• David
      David Lebovitz

      I made the Gâteau de Savoie from the book a few years ago, but I sort of have a policy of only sharing one recipe from a book, out of fairness to the author, but yes, some of those recipes are pretty over-the-top…or at least close to it!

    • Sinjin

    David, thanks for the drink recipe. Your timing was perfect. We were celebrating on the 11th and making a version of Black Forest cake. So we had this bottle of kirsch and there you were. We are calling it a Lebovitz and it is delicious. Merci encore.

      • David
      David Lebovitz

      Happy you liked the drink. Nice that you had a bottle of kirsch handy. I always do :)

      • Molly R.

      I’ve now made this drink several times with Cap Corse Rouge (what I could find at the time) and just now with Byrrh Grand QuinQuina. Both versions are delightful. I love the warmth from the Byrrh and the bitterness of the Cap Corse. So really I think it just depends on what mood someone’s in. Thanks for sharing these recipes. Being stuck stateside for the foreseeable future it’s a great way to live a little en Francais- Merci!

        • David
        David Lebovitz

        Many of the red apéritifs (or white, for that matter) like Cap Corse, Dubonnet, and Byrrh, can be swapped out for (or with) vermouth. They all have similar profiles but Byrrh will give you more juicy fruitiness while Cap Corse, as you mentioned, adds some bitterness from the quinine. It’s fun to swap them out but also nice to play around with different French apéritifs, too!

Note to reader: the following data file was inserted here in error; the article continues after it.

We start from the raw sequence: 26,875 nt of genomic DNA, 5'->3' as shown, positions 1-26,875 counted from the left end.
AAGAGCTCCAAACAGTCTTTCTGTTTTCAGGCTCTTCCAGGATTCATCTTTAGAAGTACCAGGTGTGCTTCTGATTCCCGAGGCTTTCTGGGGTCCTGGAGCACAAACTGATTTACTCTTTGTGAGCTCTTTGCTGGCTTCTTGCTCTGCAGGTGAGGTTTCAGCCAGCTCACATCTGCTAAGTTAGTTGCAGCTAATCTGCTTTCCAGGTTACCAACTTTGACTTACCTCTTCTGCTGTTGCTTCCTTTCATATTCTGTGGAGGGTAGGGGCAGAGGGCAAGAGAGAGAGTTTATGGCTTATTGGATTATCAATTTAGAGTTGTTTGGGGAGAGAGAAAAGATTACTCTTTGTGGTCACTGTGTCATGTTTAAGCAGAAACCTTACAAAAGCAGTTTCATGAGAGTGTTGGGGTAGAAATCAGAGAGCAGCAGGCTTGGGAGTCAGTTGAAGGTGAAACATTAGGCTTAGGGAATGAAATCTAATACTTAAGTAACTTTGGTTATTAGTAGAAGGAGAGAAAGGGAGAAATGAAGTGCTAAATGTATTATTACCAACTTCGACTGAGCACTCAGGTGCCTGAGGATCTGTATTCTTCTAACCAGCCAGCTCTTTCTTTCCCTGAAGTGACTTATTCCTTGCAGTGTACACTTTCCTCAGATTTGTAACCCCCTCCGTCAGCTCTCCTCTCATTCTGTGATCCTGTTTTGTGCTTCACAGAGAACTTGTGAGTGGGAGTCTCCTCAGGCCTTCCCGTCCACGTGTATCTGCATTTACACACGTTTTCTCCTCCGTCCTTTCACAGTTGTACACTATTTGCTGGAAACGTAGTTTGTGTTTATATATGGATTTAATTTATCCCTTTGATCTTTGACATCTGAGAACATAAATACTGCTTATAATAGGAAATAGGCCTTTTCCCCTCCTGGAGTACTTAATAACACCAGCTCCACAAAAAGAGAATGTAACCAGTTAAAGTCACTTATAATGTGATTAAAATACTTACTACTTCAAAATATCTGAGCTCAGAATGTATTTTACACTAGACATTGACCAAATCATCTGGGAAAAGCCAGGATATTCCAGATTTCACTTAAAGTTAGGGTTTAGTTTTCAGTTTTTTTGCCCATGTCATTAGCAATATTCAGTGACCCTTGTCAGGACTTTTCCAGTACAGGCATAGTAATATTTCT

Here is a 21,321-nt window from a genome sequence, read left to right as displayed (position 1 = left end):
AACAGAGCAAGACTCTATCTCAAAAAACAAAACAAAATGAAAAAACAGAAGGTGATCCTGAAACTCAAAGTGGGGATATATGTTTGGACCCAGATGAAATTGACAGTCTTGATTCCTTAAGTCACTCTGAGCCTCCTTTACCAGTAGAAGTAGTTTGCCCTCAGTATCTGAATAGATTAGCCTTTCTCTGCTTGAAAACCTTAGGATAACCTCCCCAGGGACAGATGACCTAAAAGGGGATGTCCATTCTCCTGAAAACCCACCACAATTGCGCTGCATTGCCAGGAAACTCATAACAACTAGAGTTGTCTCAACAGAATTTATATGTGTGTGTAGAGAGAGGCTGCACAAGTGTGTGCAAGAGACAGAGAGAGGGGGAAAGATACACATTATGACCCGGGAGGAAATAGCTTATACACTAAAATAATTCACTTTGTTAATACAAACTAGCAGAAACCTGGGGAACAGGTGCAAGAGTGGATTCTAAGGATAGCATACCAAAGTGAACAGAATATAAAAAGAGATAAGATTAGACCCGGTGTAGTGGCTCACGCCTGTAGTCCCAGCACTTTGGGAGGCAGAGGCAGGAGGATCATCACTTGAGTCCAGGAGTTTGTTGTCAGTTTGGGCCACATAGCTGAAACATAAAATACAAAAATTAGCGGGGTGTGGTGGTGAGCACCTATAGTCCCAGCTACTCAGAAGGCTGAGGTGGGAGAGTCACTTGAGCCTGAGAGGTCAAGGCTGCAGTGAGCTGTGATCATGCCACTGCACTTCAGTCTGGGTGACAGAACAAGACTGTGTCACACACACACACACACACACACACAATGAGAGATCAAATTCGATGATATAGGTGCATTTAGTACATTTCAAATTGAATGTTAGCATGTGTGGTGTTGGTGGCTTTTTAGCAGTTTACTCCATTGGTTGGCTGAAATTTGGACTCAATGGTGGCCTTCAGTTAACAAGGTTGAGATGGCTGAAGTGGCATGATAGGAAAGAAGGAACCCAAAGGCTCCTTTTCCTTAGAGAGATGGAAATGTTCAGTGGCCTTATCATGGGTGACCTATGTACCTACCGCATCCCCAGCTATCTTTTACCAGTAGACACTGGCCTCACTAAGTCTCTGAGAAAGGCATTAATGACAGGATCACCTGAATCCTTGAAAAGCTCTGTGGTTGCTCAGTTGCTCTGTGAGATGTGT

• Jeanne

    A wonderful book, and the drink sounds perfect for Christmas, after the egg nog, that is.

    • Ellen Safian

    Hi David, Thanks for delicious brisket recipe for Chanukah. Just like for baking, your cooking instructions were perfect. Might you have a shareable noodle pudding recipe? My mother only made a savory one.

    • Amy B

    Love your posts and sense of humor (especially in the comments.) Looking forward to trying this recipe and variations over the holidays. What would you serve with this combo? Salty snacks – spiced nuts, olives? Suggestions from others are welcome, too!

    • Thea

    Read the Auberge book decades ago when MFK Fisher was still around to mention it, then went on to all his book. I was excited to see your first mention of the book a few years ago. At that time I gave a copy to my husband, and now he’s a fan too. He’s the one who made what we too are calling here The Lebovitz. Strong and enjoyably luscious. Thank you. And don’tcha love that lineage: de Groot, Fisher, Lebovitz.


Get David's newsletter sent right to your Inbox!


Sign up for my newsletter and get my FREE guidebook to the best bakeries and pastry shops in Paris...